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Alcohol Abuse

What is Alcohol Abuse?

This refers to repeated patterns of excessive alcohol intake. Most people who abuse alcohol often drink daily.

Alcohol abuse can harm your social and personal life. It can also affect productivity at work.

As earlier stated, alcohol abuse is also the first step towards alcohol use disorder (alcoholism). It can also have an impact on your health in the short and long term.

How Does Alcohol Abuse Affect Your Health?

The effect of consistently abusing alcohol is usually felt in the body. A person who abuses alcohol might develop health complications such as

  • Liver problems
  • High blood pressure
  • Digestive health issues
  • Chronic insomnia

Prolonged excessive intake of alcohol can adversely affect bone density. This might lead to a longer healing time for injuries.

The danger with alcohol abuse is that most adverse effects are not felt immediately. So, people keep abusing alcohol until it is too late.

People who suffer from alcohol addiction experience intense cravings. In other words, they depend on alcohol to function. A person who abuses alcohol might not be dependent on it, but alcohol abuse usually leads to addiction (alcoholism).

Causes of Alcohol Abuse

  • Social pressures
  • Mental health conditions. This includes anxiety and depression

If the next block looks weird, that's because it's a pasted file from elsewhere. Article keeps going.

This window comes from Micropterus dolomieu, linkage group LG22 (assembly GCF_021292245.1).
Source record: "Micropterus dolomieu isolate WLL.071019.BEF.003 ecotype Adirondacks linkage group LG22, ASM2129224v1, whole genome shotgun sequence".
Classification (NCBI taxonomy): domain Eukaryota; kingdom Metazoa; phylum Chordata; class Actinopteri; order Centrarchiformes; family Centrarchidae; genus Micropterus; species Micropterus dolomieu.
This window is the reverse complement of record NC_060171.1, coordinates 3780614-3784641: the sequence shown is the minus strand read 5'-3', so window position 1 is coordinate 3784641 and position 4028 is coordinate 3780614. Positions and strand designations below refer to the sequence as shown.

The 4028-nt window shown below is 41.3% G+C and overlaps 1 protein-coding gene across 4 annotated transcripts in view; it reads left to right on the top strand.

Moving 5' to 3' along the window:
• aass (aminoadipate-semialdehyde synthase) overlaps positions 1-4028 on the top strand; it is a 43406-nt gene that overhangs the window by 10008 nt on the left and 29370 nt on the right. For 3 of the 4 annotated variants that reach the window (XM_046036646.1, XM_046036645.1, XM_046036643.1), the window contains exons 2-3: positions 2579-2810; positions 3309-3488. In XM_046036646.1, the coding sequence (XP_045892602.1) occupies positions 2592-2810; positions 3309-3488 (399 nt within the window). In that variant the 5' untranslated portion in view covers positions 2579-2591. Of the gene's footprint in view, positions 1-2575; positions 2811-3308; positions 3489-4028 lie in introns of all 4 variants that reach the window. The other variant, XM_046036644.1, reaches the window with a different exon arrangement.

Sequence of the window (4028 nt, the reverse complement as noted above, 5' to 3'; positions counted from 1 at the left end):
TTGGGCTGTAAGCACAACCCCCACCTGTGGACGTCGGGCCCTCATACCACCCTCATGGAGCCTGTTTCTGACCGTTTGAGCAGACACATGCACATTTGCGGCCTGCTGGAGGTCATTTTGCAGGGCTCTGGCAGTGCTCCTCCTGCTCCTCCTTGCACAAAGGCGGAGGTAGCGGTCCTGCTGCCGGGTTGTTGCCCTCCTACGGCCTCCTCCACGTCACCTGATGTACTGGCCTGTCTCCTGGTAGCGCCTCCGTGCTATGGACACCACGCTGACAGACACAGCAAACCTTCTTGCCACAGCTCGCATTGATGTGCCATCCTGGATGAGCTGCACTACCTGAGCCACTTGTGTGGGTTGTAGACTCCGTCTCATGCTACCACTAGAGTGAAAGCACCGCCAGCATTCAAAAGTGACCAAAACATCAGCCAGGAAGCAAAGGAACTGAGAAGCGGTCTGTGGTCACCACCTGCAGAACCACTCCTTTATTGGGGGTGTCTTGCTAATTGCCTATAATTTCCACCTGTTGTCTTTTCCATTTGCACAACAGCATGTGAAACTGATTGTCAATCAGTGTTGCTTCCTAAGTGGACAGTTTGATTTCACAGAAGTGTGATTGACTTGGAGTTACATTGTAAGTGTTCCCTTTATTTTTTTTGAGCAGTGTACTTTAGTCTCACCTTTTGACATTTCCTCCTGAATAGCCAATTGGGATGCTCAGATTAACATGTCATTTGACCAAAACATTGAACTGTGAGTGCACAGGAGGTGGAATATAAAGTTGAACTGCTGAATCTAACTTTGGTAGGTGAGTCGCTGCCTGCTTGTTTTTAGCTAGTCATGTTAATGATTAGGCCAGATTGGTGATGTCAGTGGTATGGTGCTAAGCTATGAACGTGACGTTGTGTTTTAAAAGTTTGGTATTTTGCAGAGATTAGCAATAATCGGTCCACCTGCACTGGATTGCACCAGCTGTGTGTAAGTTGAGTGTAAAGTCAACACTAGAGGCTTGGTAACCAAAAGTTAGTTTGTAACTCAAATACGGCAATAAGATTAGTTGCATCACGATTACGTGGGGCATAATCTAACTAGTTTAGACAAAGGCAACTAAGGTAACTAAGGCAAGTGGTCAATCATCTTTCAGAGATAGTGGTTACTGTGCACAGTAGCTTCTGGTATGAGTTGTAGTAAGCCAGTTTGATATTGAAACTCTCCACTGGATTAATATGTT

• Feelings of worthlessness or unhappiness
  • Family or personal history of alcohol abuse

How is Alcohol Abuse Diagnosed?

Diagnosis is usually carried out by a health care professional. They will ask several questions to decide if your condition has escalated to alcohol use disorder.

Questions they might ask include:

  • Have you ever gotten sick from drinking?
  • Have you ever tried to stop drinking? Did it work?
  • Has drinking disrupted your daily activities?
  • Do you experience nausea, insomnia, and sweating when the alcohol effects wear off?
  • Do you regularly binge drink?
  • Do you need to drink more now to experience the same effects as before?

They might also ask for physical and mental examinations to rule out any other conditions.


FDA has provided guidelines concerning medication for alcohol abuse. Currently, there are three recommended drugs.

They are

  • Disulfiram – Also known as Antabuse, this drug intervenes in the body’s metabolism process. People who take this medication will vomit or suffer from nausea if they take alcohol. Disulfiram is taken orally.
  • Naltrexone – This medication focuses on reducing alcohol cravings. It is administered by injection.
  • Acamprosate – Also known as Campral, this medication tries to restore the brain’s chemical balance. It is taken orally.

Therapies such as cognitive-behavioral therapy (CBT) can help adjust the person’s thinking pattern. Your healthcare expert might also recommend other forms of therapy.

Therapies usually go along with support groups and counseling. Support groups act as a form of good peer pressure.

These support groups usually meet in person or online. They can also be a great source of encouragement.

Counseling can help prevent relapses.

When Should You Contact Your Doctor?

Contact your doctor if you feel you are abusing alcohol. Do not let it develop into alcohol use disorder (AUD). If you have a friend or family member that is abusing alcohol, encourage them to seek help.

The earlier they do, the better.

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